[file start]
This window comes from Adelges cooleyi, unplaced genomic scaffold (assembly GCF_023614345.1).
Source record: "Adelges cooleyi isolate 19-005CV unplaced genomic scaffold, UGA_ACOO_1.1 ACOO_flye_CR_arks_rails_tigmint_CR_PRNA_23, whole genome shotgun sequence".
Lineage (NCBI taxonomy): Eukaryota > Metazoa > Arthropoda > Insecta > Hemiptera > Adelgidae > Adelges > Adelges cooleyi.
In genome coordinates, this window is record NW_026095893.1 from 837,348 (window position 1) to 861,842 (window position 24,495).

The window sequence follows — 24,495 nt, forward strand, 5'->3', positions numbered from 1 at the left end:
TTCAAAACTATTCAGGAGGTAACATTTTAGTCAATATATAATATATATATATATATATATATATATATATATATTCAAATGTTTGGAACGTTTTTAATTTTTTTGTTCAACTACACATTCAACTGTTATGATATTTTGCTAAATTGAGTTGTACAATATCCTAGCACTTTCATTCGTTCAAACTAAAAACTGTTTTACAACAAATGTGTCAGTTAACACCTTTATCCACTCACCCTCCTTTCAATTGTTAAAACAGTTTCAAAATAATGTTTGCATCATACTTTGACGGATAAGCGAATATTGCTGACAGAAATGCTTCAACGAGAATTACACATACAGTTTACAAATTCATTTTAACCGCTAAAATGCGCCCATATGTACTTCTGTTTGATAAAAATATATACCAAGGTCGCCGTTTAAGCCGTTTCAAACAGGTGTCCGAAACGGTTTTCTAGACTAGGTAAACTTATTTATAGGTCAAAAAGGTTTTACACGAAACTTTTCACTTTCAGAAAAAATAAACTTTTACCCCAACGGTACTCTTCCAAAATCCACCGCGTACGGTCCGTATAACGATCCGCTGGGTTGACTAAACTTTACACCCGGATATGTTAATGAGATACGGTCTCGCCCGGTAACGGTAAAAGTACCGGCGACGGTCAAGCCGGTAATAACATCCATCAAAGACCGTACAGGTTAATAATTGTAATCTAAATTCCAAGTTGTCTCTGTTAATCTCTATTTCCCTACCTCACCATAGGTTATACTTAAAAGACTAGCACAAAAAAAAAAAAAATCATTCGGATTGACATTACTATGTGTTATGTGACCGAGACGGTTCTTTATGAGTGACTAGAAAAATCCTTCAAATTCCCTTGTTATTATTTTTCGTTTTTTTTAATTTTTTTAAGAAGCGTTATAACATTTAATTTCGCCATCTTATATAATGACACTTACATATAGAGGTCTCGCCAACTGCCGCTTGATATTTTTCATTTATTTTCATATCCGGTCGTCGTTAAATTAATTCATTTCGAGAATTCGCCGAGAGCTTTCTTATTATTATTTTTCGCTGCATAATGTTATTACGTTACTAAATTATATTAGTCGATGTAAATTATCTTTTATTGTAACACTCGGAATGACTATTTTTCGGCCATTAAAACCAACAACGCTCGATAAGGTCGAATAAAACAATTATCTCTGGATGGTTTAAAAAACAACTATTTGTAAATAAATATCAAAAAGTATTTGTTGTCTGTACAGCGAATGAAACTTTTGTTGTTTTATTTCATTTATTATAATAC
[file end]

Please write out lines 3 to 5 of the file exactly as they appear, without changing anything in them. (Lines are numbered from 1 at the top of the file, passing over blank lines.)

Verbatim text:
Lineage (NCBI taxonomy): Eukaryota > Metazoa > Arthropoda > Insecta > Hemiptera > Adelgidae > Adelges > Adelges cooleyi.
In genome coordinates, this window is record NW_026095893.1 from 837,348 (window position 1) to 861,842 (window position 24,495).

The window sequence follows — 24,495 nt, forward strand, 5'->3', positions numbered from 1 at the left end: